When someone decides to own a Newfoundland, that this dog, whether a puppy or an older dog, will have a permanent, loving home. We want to do all we can to make sure that prospective new owners understand the characteristics of the breed and are willing to make a commitment to provide a suitable environment and proper training which will make the Newfoundland a healthy and well-behaved member of the family. All too often people make hasty decisions and are ill-prepared to deal with the size and sometimes rambunctious and destructive behavior of an adolescent Newfoundland. Unwanted Newfoundland are then turned over to rescue organizations or animal shelters, or worse yet, are abandoned to wander the streets. The fate of most of the animals, through no fault of their own, is death. Reputable breeders take the responsibility to educate new owners so that when they send puppies to their new homes, the experience will be good for both the puppies and the new owners. However, the new owners must share in this responsibility.
As a prospective new owner, we urge you to take time to learn about the Newfoundland through books, magazines, forums and affiliated Newfoundland clubs throughout the country. These clubs are made up of members familiar with the breed, and they are excellent sources of information.
Newfoundland dogs make wonderful family pets for a household which wants a large, affectionate breed. They are a very people-oriented breed and need to be a part of the family. They need and crave human companionship.
Newfoundland are loving, easy to housebreak and very gentle with children. Although they are much larger than a small child. Because accidental injuries can occur, even with very well mannered Newfoundland; small children should never be left unattended with your puppy or dog. If there are children in the household, they must be taught the correct way to interact with a puppy and parents need to monitor correct behavior on the part of the child and the puppy.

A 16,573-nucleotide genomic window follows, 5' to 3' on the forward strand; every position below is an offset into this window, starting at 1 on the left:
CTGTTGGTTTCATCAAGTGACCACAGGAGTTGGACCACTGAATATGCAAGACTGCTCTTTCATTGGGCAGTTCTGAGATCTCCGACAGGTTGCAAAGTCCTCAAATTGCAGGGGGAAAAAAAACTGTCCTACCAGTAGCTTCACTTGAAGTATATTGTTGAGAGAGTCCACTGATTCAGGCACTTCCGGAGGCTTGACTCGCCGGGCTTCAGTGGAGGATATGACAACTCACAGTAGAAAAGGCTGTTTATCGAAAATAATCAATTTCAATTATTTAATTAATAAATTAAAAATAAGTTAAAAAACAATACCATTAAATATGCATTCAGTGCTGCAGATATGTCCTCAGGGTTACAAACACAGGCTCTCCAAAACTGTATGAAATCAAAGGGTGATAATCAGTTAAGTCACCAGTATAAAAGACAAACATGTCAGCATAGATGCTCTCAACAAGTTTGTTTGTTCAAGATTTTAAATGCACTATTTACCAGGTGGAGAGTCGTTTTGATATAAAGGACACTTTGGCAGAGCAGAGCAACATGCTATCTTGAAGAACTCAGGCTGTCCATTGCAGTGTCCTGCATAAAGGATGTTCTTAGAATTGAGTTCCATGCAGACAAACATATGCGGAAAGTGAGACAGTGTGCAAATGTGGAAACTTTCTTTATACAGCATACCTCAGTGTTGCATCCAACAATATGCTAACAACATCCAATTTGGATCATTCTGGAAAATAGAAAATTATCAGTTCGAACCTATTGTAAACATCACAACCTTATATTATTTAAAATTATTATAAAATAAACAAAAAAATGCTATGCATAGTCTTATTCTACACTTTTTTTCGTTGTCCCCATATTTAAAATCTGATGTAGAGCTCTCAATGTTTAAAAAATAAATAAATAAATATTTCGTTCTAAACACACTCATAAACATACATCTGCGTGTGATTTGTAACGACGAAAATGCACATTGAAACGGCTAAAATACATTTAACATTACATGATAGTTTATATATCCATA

The household considering a Newf should have a secure enclosure and preferably a large, fenced yard. Chaining, staking out, tying or allowing your Newf to roam free are dangerous and unacceptable practices.
Most Newf are not jumpers, so a six-foot fence is sufficient. Many growing puppies are highly destructive to landscaping, so if a beautifully landscaped yard is a priority for you, perhaps you should reconsider getting a Newf!
Inside the house, a crate, properly used, will help assist in housebreaking a young puppy and prevent major destruction from a chewing adolescent. To prevent problems, young Newf should not be allowed free run of the house until they have proven themselves to be trustworthy. A Newf on a chewing spree can easily ruin beds, carpeting and furniture.
As with any breed of dog, you should try a trial relationship with a Newf or Newf breeder. Some people only react to certain breeds of dogs, and so anyone with allergies should check beforehand. But Newfs are not generally know to be good for someone allergic to dogs.
Most Newfies drool on occasion. Most of them drool less than a St-Bernard, for example, but when excited or hot they will drool. When resting and cool they will drool less. It is likely, however, that when a Newfie puts its head into your lap, you may be left with a damp lap.
The Newfoundland dogs shed heavily. The undercoat is shed at least once per year, known as "blowing coat." Grooming is extremely important at this time, as the dead coat must be brushed out or mats will form. It is possible to brush out a pile of hair which seems to be equal to the size of the dog being groomed, but this is not an ongoing condition. About ten minutes per day of brushing (a little more during the few weeks of shedding per year) will keep the coat glossy and healthy. Most Newfoundland shed a LOT in the Spring, and then again in the Fall. The fall shed is usually less severe then the Spring one.
Owners of Newfoundland should recognize that some people are very frightened of large dogs. Therefore, Newf owners need to always act in a responsible manner, keeping their Newf leashed and under control when in public places and confined within fenced yards when at home.
Compared to other breeds, Newfoundland can be expensive to maintain. Providing proper food, veterinary care, supplies, training classes, and a fenced yard can quickly add up. Everything is "more" with a Newf because of its size.
The most negative aspect of the breed is a short life span, typically about 8 to 10 years. Newfoundland dogs are predisposed to certain health problems such as gastric torsion (bloat), cystinuria, hip and elbow dysplasia, and heart problems. Puppies and young adults can develop certain growing or bone problems which are sometimes associated with an improper diet, often a diet too high in protein, calcium or supplements. Older adult males can be prone to prostate infections and adult bitches to false pregnancies and uterine infections. Spaying or neutering pets is a good idea for the health of the dog.
We offer the preceding basic information as a brief introduction to help you decide if the Newfoundland is the right breed for you. Choosing to share your life with a Newfoundland dog must be a decision that is carefully considered. Although they are incredible companions, they are not suited for all people nor for all lifestyles.